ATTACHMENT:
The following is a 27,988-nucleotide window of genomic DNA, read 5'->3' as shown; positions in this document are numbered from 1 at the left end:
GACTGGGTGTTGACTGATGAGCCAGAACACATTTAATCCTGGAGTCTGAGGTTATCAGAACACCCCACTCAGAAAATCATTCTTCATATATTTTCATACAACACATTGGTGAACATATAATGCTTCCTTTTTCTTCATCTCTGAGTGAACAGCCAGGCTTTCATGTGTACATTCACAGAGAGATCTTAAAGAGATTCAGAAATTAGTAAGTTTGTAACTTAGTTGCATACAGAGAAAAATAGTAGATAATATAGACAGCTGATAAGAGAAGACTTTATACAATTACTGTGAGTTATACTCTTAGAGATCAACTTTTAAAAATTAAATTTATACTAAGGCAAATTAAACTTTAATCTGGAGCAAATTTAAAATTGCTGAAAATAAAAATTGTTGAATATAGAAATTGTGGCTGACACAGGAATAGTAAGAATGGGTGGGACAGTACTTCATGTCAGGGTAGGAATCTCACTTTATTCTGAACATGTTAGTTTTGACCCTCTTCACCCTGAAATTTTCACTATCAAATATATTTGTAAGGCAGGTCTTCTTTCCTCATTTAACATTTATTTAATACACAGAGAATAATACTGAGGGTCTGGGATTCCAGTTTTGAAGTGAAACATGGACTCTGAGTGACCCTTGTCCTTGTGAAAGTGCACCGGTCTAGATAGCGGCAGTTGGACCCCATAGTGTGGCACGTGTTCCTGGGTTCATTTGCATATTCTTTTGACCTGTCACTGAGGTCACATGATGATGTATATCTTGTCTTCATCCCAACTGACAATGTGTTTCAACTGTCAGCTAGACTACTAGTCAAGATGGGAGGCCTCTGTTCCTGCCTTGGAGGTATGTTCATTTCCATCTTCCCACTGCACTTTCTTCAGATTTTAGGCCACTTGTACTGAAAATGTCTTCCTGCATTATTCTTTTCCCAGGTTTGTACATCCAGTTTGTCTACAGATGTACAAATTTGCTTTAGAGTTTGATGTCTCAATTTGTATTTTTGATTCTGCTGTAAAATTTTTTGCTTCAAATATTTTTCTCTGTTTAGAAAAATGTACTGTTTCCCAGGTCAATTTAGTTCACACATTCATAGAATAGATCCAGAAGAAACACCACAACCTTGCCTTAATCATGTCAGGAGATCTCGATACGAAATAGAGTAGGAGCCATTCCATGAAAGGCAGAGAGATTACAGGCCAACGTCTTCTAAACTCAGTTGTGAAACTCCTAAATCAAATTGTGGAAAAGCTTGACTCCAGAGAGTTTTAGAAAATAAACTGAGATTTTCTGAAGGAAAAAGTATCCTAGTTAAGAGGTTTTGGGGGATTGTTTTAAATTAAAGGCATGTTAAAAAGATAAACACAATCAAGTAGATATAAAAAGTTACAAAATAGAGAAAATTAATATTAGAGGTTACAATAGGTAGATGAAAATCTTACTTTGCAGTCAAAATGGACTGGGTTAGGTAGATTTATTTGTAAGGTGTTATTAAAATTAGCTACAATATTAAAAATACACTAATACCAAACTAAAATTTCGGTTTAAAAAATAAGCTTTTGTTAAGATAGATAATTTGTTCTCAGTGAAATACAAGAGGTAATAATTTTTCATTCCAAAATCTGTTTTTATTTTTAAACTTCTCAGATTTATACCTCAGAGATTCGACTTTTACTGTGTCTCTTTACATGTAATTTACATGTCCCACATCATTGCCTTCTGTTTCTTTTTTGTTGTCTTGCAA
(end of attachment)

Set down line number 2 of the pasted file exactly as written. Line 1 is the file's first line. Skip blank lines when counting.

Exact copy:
GACTGGGTGTTGACTGATGAGCCAGAACACATTTAATCCTGGAGTCTGAGGTTATCAGAACACCCCACTCAGAAAATCATTCTTCATATATTTTCATACAACACATTGGTGAACATATAATGCTTCCTTTTTCTTCATCTCTGAGTGAACAGCCAGGCTTTCATGTGTACATTCACAGAGAGATCTTAAAGAGATTCAGAAATTAGTAAGTTTGTAACTTAGTTGCATACAGAGAAAAATAGTAGATAATATAGACAGCTGATAAGAGAAGACTTTATACAATTACTGTGAGTTATACTCTTAGAGATCAACTTTTAAAAATTAAATTTATACTAAGGCAAATTAAACTTTAATCTGGAGCAAATTTAAAATTGCTGAAAATAAAAATTGTTGAATATAGAAATTGTGGCTGACACAGGAATAGTAAGAATGGGTGGGACAGTACTTCATGTCAGGGTAGGAATCTCACTTTATTCTGAACATGTTAGTTTTGACCCTCTTCACCCTGAAATTTTCACTATCAAATATATTTGTAAGGCAGGTCTTCTTTCCTCATTTAACATTTATTTAATACACAGAGAATAATACTGAGGGTCTGGGATTCCAGTTTTGAAGTGAAACATGGACTCTGAGTGACCCTTGTCCTTGTGAAAGTGCACCGGTCTAGATAGCGGCAGTTGGACCCCATAGTGTGGCACGTGTTCCTGGGTTCATTTGCATATTCTTTTGACCTGTCACTGAGGTCACATGATGATGTATATCTTGTCTTCATCCCAACTGACAATGTGTTTCAACTGTCAGCTAGACTACTAGTCAAGATGGGAGGCCTCTGTTCCTGCCTTGGAGGTATGTTCATTTCCATCTTCCCACTGCACTTTCTTCAGATTTTAGGCCACTTGTACTGAAAATGTCTTCCTGCATTATTCTTTTCCCAGGTTTGTACATCCAGTTTGTCTACAGATGTACAAATTTGCTTTAGAGTTTGATGTCTCAATTTGTATTTTTGATTCTGCTGTAAAATTTTTTGCTTCAAATATTTTTCTCTGTTTAGAAAAATGTACTGTTTCCCAGGTCAATTTAGTTCACACATTCATAGAATAGATCCAGAAGAAACACCACAACCTTGCCTTAATCATGTCAGGAGATCTCGATACGAAATAGAGTAGGAGCCATTCCATGAAAGGCAGAGAGATTACAGGCCAACGTCTTCTAAACTCAGTTGTGAAACTCCTAAATCAAATTGTGGAAAAGCTTGACTCCAGAGAGTTTTAGAAAATAAACTGAGATTTTCTGAAGGAAAAAGTATCCTAGTTAAGAGGTTTTGGGGGATTGTTTTAAATTAAAGGCATGTTAAAAAGATAAACACAATCAAGTAGATATAAAAAGTTACAAAATAGAGAAAATTAATATTAGAGGTTACAATAGGTAGATGAAAATCTTACTTTGCAGTCAAAATGGACTGGGTTAGGTAGATTTATTTGTAAGGTGTTATTAAAATTAGCTACAATATTAAAAATACACTAATACCAAACTAAAATTTCGGTTTAAAAAATAAGCTTTTGTTAAGATAGATAATTTGTTCTCAGTGAAATACAAGAGGTAATAATTTTTCATTCCAAAATCTGTTTTTATTTTTAAACTTCTCAGATTTATACCTCAGAGATTCGACTTTTACTGTGTCTCTTTACATGTAATTTACATGTCCCACATCATTGCCTTCTGTTTCTTTTTTGTTGTCTTGCAA